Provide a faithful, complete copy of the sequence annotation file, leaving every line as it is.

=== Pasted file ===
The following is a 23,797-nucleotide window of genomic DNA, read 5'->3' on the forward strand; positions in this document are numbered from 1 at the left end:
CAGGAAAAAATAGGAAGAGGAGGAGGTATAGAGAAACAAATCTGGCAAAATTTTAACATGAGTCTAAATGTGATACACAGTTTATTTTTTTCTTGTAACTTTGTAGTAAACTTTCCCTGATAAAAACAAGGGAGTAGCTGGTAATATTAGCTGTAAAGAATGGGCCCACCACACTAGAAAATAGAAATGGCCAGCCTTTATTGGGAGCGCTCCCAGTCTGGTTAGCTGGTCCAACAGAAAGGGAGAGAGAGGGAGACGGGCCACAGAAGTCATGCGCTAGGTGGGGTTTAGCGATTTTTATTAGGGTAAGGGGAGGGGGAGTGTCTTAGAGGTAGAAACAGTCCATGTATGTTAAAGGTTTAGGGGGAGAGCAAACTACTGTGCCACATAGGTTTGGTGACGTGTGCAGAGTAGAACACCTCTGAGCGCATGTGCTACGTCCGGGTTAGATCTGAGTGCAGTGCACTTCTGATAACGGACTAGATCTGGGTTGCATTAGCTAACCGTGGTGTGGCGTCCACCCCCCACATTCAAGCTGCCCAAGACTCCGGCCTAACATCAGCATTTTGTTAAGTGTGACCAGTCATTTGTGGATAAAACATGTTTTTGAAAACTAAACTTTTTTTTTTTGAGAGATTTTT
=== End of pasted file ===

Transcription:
The following is a 23,797-nucleotide window of genomic DNA, read 5'->3' on the forward strand; positions in this document are numbered from 1 at the left end:
CAGGAAAAAATAGGAAGAGGAGGAGGTATAGAGAAACAAATCTGGCAAAATTTTAACATGAGTCTAAATGTGATACACAGTTTATTTTTTTCTTGTAACTTTGTAGTAAACTTTCCCTGATAAAAACAAGGGAGTAGCTGGTAATATTAGCTGTAAAGAATGGGCCCACCACACTAGAAAATAGAAATGGCCAGCCTTTATTGGGAGCGCTCCCAGTCTGGTTAGCTGGTCCAACAGAAAGGGAGAGAGAGGGAGACGGGCCACAGAAGTCATGCGCTAGGTGGGGTTTAGCGATTTTTATTAGGGTAAGGGGAGGGGGAGTGTCTTAGAGGTAGAAACAGTCCATGTATGTTAAAGGTTTAGGGGGAGAGCAAACTACTGTGCCACATAGGTTTGGTGACGTGTGCAGAGTAGAACACCTCTGAGCGCATGTGCTACGTCCGGGTTAGATCTGAGTGCAGTGCACTTCTGATAACGGACTAGATCTGGGTTGCATTAGCTAACCGTGGTGTGGCGTCCACCCCCCACATTCAAGCTGCCCAAGACTCCGGCCTAACATCAGCATTTTGTTAAGTGTGACCAGTCATTTGTGGATAAAACATGTTTTTGAAAACTAAACTTTTTTTTTTTGAGAGATTTTT